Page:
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What is the most unusual way you've found a family member in your genealogical r

  1. KDeus profile image95
    KDeusposted 4 years ago

    What is the most unusual way you've found a family member in your genealogical research?

    There are millions of records out there to help us trace our family history and assist us in building our family tree. What is an unusual way you've come across a family member or information about him/her?

  2. KDeus profile image95
    KDeusposted 4 years ago

    To get this started, I knew my great-grandfather died in a mining accident in PA but no one knew when. When contacting the PA State Archives, there were too many years to search for, so it left me searching for information. No one knew. One day some months after, I had a question about my great-grandmother's burial. I called the church where I thought she was buried at to confirm the burial location. Sadly, they had no records for her, but they did have another burial for an individual for the same last name and it ended up being my great-grandfather. I now had a date of death (and location) and went back to the PA State Archives and was able to learn more about where and how he died. This is just one of the several unusual way I've found someone, but one of my favorites since it was my great-grandfather. I'd love to hear yours, too.

  3. brblog profile image85
    brblogposted 4 years ago

    This may not be an unusual way to find an ancestor but it is certainly a round-about way. I had been searching for a connection between my GGG-grandfather, Reuben Holcomb and the colonial ancestor Thomas Holcombe of Connecticut for a long time – just could not make the connection. One Friday afternoon, as the work day was ending, I was googling around for ancestors and I came across the name Louis Goldner. He is a GG-grandfather in a different line. I had not found much on the Goldners (and this was during the early period of my genealogy quest) so I bucked-up and paid $18.00 to join the site. On that site found some info on Louis and learned the names of his mother, father and brothers. This was a great find, in-of-itself. Since I had paid for a month’s worth of service, I decided to search the site for other family names. That is when I discovered the Reuben Holcomb to Thomas Holcombe connection. It turns out that a few months before, someone had sent an e-mail to the Holcombe website and established the connection and it was now starting to filter through other websites. It seems certain that I would have stumbled upon it eventually but on that day, if I had not decided to explore a Goldner, I would have never found the Holcombes. That is the day my genealogy quest shifted into high gear . . .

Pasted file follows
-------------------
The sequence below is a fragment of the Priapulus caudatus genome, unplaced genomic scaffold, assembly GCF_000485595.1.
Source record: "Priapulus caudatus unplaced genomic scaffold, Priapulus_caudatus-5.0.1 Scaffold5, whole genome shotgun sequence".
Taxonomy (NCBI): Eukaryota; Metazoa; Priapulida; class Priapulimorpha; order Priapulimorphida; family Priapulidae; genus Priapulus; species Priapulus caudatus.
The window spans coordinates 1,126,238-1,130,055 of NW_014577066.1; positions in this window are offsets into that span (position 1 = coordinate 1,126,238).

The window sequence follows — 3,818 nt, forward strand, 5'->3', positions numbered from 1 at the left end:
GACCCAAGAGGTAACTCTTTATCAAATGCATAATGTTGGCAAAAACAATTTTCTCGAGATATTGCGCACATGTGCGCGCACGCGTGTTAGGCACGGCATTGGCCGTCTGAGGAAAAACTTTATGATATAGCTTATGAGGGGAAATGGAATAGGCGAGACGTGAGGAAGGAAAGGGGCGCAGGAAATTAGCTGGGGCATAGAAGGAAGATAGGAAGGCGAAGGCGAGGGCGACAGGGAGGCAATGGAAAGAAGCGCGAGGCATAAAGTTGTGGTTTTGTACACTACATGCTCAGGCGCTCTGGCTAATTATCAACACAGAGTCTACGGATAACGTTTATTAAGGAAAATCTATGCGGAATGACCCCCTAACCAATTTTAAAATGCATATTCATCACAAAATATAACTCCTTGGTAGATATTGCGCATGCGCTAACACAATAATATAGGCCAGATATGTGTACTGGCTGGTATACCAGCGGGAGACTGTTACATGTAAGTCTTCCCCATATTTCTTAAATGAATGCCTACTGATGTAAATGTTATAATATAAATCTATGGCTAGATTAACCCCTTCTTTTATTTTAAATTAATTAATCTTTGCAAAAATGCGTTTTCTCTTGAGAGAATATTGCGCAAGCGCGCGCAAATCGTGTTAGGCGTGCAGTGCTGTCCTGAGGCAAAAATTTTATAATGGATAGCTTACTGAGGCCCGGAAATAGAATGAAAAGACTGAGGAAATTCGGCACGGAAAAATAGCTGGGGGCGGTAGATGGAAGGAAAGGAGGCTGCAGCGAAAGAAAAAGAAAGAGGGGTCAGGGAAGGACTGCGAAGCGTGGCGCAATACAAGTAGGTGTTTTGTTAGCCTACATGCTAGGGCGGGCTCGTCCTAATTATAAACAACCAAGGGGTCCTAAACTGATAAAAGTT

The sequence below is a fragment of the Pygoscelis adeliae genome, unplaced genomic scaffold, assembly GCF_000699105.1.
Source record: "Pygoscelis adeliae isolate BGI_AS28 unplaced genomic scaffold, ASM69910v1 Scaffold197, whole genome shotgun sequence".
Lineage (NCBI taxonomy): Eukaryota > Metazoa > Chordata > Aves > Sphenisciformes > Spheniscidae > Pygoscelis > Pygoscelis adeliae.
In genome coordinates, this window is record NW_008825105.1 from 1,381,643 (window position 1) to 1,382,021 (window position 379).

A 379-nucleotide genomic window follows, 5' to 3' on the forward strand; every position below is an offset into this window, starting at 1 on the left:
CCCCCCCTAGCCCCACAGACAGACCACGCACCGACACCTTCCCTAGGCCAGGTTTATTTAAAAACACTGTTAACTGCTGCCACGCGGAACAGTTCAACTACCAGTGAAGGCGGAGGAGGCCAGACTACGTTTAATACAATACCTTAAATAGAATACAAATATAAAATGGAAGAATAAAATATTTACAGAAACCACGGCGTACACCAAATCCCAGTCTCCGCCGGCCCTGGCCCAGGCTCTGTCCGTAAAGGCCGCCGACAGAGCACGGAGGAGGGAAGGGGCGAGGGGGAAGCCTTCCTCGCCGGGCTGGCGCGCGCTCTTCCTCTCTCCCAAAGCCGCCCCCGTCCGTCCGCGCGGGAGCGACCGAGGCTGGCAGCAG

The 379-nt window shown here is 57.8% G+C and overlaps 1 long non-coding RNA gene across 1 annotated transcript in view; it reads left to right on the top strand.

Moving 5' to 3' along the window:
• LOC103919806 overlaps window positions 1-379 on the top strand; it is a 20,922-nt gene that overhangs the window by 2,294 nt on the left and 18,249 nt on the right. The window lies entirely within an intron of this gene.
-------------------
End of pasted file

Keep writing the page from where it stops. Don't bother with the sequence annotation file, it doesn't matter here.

4. profile image0
    sheilamyersposted 4 years ago

    I had always heard that my GGGfather fought during the Civil War, but no one ever had any proof. You know how it is. There are times I think some of my relatives make up stories just so they can have something interesting in the family history. While a friend and I were visiting Gettysburg National Battelfield, I took my time reading all of the names on the Pennsylvania memorial. And there he was. I wrote down his name and the unit information and sent it off to a woman who does research at the National Archives. Success! I now have copies of all of the documents from his service record.

    1. Norfolk Tours profile image60
      Norfolk Toursposted 4 years agoin reply to this

      Wow, after researching since 1977, there are so many ways I have found ancestors that many of them are totally obscure. Manorial Court Books, Workhouse Records, Wills, Gravestones, Court Records, Newspapers, Letters, School Records and Estate Records